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SSDI and Part-time Work

Can part-time workers earn work credits for SSDI?

We recently had a claimant on our disability forum ask if they could qualify for Social Security Disability Insurance (SSDI) if they had only worked as a part-time employee.

Social Security Disability Insurance is awarded only to claimants who are disabled for at least 12 continuous months and who have worked and earned sufficient work credits to be considered insured by the Social Security Administration.

Do you have enough work credits for SSDI?

The Social Security Administration will not care if you have worked part-time or full time they will only care if you have generated enough income and paid enough employment taxes to be considered insured. The number of credits needed to be considered insured varies each year, but in 2012 claimants earn one work credit for every $1,130 of wages or self-employment income. If a claimant earns $4,520 they will have earned their four work credits for the year.

Using this criterion, most part-time workers will be able to generate enough income to accumulate four work credits each year so the question becomes, “How many work credits will I need to be considered insured by the SSA?”

According to the SSA, the number of work credits and SSDI claimant will need varies based on the age at the time the claimant becomes disabled. Older claimants generally need approximately 40 credits, and 20 of these credits must be earned in the last 10 years prior to the date of disability. Younger workers will not need as many credits to qualify. For instance, if you are 24 years of age you may qualify if you have earned six credits prior to the three year period before your date of disability.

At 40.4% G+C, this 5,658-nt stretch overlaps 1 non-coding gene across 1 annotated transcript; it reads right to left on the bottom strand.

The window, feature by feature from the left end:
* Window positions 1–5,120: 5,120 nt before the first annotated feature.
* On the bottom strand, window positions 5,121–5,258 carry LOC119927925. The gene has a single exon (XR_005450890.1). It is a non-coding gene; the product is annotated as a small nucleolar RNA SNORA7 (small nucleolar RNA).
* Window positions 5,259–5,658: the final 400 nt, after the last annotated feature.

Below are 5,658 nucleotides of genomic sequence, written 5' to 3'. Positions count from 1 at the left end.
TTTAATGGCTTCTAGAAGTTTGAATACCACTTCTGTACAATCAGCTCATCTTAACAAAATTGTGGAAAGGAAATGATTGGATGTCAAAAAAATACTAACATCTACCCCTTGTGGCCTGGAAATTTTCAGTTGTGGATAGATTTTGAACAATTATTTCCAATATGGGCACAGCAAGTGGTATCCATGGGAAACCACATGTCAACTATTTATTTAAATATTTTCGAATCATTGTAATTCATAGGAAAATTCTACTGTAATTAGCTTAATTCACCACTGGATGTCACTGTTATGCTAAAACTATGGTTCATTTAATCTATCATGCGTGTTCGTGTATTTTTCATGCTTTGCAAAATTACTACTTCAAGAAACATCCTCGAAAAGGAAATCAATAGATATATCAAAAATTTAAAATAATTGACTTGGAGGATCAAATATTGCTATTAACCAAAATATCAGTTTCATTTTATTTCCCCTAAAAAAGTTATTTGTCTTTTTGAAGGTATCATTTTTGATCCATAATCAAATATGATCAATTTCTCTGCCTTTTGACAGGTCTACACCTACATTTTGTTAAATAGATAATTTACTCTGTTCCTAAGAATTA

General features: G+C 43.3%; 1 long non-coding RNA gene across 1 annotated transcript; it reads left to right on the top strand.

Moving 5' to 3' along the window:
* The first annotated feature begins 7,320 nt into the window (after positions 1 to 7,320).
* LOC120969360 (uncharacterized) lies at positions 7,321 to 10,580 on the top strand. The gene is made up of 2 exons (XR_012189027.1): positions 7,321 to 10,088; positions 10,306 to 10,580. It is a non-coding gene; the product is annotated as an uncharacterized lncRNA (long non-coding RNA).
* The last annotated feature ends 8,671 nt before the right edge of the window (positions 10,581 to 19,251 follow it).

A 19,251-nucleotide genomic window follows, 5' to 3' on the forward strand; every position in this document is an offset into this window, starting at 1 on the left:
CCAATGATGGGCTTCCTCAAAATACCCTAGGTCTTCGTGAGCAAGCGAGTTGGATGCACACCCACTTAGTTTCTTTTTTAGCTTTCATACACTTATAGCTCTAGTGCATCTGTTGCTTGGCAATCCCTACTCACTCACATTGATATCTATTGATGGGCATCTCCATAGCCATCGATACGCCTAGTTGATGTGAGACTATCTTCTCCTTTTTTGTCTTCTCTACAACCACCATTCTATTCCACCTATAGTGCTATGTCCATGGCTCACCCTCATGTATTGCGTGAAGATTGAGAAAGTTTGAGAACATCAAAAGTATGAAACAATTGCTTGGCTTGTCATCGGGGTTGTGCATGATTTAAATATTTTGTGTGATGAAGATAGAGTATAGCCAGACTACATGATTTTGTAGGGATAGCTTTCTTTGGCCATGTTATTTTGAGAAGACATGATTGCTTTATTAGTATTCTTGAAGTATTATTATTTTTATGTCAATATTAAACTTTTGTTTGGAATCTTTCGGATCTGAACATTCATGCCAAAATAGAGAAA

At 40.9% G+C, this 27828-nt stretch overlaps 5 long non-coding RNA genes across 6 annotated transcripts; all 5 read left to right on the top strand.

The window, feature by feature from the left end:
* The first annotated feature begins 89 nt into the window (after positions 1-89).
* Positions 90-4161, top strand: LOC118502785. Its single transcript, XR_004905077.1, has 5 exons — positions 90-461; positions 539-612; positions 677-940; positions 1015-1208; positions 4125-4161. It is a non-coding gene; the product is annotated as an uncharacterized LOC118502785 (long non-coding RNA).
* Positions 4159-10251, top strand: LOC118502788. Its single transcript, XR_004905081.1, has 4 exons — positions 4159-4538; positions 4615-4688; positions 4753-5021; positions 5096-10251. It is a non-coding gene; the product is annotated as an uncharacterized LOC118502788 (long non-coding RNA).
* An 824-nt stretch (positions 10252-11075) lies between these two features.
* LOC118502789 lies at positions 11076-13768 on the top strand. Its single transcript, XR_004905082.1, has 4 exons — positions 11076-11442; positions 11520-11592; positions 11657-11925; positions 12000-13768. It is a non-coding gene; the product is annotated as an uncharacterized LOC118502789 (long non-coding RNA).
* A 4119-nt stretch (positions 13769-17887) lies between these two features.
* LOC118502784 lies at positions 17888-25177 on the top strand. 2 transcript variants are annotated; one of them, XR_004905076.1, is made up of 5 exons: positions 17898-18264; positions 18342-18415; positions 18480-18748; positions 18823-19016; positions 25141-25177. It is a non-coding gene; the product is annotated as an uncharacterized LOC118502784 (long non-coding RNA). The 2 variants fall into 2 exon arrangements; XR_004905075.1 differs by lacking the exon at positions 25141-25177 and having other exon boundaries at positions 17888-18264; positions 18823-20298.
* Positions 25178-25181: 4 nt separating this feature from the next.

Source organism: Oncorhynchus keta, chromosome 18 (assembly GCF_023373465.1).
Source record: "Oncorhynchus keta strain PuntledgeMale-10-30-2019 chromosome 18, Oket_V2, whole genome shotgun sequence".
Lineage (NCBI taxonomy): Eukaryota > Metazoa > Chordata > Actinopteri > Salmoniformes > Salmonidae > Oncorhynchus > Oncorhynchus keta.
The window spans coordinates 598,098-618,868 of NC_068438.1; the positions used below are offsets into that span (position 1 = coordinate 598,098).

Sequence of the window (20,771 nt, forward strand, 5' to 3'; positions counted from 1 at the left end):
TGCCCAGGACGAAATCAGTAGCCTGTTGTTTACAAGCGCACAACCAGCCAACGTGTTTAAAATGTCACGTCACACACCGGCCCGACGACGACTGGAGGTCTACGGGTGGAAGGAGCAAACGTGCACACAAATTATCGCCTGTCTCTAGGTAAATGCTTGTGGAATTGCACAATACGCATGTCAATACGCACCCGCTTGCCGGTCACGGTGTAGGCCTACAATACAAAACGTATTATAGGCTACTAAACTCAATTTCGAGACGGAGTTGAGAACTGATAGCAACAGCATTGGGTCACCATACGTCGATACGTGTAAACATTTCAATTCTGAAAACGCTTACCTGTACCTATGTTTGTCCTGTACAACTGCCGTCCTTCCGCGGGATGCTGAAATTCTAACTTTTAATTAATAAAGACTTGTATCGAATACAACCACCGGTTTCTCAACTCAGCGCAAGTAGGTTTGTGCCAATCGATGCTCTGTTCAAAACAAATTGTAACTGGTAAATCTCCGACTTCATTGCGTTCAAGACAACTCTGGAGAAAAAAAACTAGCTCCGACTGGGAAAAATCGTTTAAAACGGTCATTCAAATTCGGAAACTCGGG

Issues with part-time Work

There are several issues with working part-time. First, if a worker has worked full-time for many years and then starts working part-time but does not meet the criteria outline above - 20 credits must be earned in the last 10 years ending with the year the claimant becomes disabled – there is a chance they would no longer qualify for SSDI benefits (this rule does not apply to the blind).

Secondly, because the SSDI payment calculation is based partly on the income of the claimant, if the claimant is working full-time generating a high income and then starts working part-time, over time the payment amount that the worker is eligible to receive will plummet, making the SSDI payment much lower than it would have been if the worker had simply stopped working and applied immediately at the point they became disabled.

Finally, if you apply when you are working part-time the SSA is likely to assume that with a bit more effort you could be employed full-time and deny your SSDI claim. Additionally, if you are working when you apply for SSDI benefits and the SSA determines your work is substantial gainful activity your Social Security Disability Insurance application will be automatically denied.

Hiring a Disability Lawyer

Disability lawyers can help SSDI claimants determine if they have enough work credits to qualify for SSDI and evaluate their health condition to determine if they are disabled.
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